Systematic interpretation vs judicial activism: The position of the Kenyan supreme court in presidential election cases
Semafumu, Trevor Bernard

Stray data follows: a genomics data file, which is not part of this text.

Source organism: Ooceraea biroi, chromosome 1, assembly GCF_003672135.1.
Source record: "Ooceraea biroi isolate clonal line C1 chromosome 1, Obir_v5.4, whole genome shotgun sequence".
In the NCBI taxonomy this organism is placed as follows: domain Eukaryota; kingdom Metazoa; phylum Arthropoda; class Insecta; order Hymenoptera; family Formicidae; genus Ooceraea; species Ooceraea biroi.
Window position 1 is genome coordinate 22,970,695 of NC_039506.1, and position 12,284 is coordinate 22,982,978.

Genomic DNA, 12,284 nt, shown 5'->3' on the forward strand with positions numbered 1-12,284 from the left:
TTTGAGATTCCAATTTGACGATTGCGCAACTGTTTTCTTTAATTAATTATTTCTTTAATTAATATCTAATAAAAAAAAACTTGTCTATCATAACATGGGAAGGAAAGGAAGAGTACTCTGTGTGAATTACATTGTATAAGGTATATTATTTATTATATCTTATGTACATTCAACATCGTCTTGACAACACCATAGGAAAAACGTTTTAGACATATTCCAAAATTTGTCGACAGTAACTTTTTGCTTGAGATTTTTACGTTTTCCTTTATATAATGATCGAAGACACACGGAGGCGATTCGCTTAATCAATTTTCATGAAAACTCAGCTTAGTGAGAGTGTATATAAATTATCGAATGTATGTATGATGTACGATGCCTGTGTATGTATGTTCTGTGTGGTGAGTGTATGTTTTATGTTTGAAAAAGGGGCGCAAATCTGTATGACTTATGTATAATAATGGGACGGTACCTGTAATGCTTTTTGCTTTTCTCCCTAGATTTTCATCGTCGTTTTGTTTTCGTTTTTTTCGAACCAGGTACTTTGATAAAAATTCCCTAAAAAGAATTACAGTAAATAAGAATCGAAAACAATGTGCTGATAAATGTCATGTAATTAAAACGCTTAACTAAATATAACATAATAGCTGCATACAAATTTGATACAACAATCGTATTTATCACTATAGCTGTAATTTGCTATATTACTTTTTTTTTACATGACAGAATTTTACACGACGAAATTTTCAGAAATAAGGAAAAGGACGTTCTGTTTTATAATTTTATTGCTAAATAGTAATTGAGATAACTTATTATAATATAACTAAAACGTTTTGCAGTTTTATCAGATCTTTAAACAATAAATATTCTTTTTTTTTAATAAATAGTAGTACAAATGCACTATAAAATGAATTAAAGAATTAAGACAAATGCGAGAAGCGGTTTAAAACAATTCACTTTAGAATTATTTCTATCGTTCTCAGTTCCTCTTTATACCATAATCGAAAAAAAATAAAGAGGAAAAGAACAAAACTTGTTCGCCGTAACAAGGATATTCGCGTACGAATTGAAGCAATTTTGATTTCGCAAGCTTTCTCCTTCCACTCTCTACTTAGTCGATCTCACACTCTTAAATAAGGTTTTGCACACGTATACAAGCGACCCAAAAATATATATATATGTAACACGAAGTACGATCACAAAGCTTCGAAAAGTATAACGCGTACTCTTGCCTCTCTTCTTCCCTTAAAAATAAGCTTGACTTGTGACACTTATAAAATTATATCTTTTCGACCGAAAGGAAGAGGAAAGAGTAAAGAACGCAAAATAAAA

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The 2010 Constitution came with lights of hope for many Kenyans. It brought a myriad of changes in the country’s jurisprudential landscape. One such change is the fact that it is one of the few constitutions in the world that provide for a method in which it has to be interpreted. This is reflected in a number of its provisions, specifically Article 259. Article 259 provides that any constitutional interpretation shall be such that it promotes the purposes and the values enshrined in the Constitution, advance the rule of law and human rights and fundamental freedoms in the Bill of Rights. Such interpretation has to also contribute to good governance, facilitate the development of the law. The Kenyan Supreme Court has gone to clarify that this method of interpretation demands that, in interpreting any constitutional provision, such provision has to be interpreted in connection with other provisions of the constitution. This is further supported in literature where some argue that the method of interpretation that the 2010 Constitution requires has made it such that it is not enough to just refer to foreign case law or a definition from Black Law dictionary and just transplant this in Kenya. It is this method of interpretation that the 2010 Constitution requires that this dissertation refers to as ‘systematic interpretation’. The author contrasts systematic interpretation with judicial activism. Judicial activism is an attitude of constitutional interpretation whereby judges take into account consideration that are outside the constitution to interpret the law (examples include political, moral and economic considerations). The ultimate purpose of this dissertation is to suggest whether it is systematic interpretation or judicial activism that the Kenyan Supreme Court has relied on in presidential election cases.